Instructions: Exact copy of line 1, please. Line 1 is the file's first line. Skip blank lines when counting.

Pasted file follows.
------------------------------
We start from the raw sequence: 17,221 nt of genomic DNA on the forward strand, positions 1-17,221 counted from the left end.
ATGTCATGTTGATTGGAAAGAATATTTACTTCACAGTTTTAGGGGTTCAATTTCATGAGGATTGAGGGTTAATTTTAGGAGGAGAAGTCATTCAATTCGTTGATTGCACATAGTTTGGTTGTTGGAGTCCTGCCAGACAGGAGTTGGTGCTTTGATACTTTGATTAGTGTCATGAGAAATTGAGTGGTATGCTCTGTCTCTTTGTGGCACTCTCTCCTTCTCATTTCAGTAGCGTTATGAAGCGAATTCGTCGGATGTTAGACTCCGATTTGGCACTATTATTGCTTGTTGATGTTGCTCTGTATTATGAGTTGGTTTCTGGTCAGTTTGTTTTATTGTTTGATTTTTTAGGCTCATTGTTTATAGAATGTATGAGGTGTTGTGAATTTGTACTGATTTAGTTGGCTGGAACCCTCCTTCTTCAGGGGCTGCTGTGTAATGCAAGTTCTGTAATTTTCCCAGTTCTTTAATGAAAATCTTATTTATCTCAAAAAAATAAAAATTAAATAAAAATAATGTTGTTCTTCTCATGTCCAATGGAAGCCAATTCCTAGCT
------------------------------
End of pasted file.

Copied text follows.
We start from the raw sequence: 17,221 nt of genomic DNA on the forward strand, positions 1-17,221 counted from the left end.